Decision to rename Vimy park criticized


A Montreal borough’s plan to pay tribute to late sovereigntist premier Jacques Parizeau by changing the name of a park that currently honours Vimy Ridge is being blasted by some critics as disrespectful to Canada’s war history.

On Wednesday, the city’s executive committee adopted a resolution in favour of a proposal to rename Parc Vimy in Outremont after Parizeau, the man who led the Yes side to a narrow defeat in the 1995 sovereignty referendum.

Former Liberal interim leader Bob Rae was one of many people who took to Twitter to denounce the decision, calling it “an insult.”

“Changing a park in Montreal from ‘Vimy’ to ‘Jacques Parizeau’ — and this during the 100th anniversary of WW1 — an insult pure and simple,” he wrote.

The recommendation noted that Parizeau lived near the park for much of his life and even insisted his funeral take place in the borough.

Parizeau died last year at the age of 84.

In announcing the decision, Montreal Mayor Denis Coderre said the park would be renamed “in honour of our premier who was a great economist and a pillar of the Quiet Revolution.”

But many on social media expressed displeasure that a park named after one of Canada’s defining military moments would be rechristened for someone whose goal was to lead Quebec out of Canada.

Jeremy Diamond, executive director of the non-profit Vimy Foundation, said he was “surprised and disappointed” to learn of the proposal, especially as the 100-year anniversary of the battle is only months away.

“To replace Vimy with another story doesn’t do the respect that Vimy deserves,” he said. “We feel there must be another spot in Montreal that can honour and speak about Mr. Parizeau’s impact on Quebec and Canadian history.”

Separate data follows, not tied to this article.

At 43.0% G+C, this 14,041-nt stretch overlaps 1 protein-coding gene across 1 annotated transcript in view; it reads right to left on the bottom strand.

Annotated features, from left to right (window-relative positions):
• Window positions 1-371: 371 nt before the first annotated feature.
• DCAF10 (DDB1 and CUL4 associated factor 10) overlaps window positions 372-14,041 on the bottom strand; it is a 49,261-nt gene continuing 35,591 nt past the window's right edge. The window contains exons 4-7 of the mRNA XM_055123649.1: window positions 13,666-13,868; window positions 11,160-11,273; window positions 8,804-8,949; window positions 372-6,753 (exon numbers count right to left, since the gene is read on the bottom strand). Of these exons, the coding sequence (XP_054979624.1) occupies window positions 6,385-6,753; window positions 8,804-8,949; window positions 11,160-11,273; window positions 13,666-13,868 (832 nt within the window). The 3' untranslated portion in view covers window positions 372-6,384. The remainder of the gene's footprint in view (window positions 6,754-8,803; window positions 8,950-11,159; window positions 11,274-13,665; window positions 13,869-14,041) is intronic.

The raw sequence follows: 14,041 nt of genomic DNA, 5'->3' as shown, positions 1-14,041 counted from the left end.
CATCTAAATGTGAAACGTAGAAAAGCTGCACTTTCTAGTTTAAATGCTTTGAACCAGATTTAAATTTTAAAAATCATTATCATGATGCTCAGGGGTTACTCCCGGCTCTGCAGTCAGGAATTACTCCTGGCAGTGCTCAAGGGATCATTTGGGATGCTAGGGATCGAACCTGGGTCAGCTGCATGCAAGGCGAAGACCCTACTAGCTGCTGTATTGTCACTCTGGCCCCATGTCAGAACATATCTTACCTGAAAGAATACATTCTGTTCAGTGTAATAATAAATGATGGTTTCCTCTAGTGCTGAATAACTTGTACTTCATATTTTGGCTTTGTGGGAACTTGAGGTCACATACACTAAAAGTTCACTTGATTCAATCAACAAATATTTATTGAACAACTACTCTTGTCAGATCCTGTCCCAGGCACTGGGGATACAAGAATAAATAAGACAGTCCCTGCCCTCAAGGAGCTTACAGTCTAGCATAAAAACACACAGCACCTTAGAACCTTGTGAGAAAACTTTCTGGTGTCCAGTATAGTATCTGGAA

He described the 1917 battle of Vimy Ridge, in which four Canadian divisions succeeded in capturing a German-held escarpment in northern France, as a standout moment in the country’s military history.

He noted it was the first time Canadian troops fought together rather than being separated into different units.

“There’s a great symbolism to this because we entered the war as British subjects and when the war ended in 1918 we were asked to sign the peace treaty as Canadians,” he said.

“We were seen as a much different country and much of it has to do with that victory at Vimy.”

He said Canadians tend to suffer from “historical amnesia,” with younger generations feeling increasingly disconnected from their history.

“We’ve never honestly been good at telling our stories, but Vimy is one of the ones we should be telling,” he said.

Former premiers Robert Bourassa and Rene Levesque have had key Montreal streets named in their honour, with the decision in 1987 to turn Dorchester Boulevard (named after Guy Carleton, an Anglo-Irish soldier who later became known as Lord Dorchester) into Boulevard Rene-Levesque rankling many at the time.

In fact, the staunchly federalist and predominantly separate city of Westmount has steadfastly kept the name Dorchester for the portion of the thoroughfare that is located on its territory.


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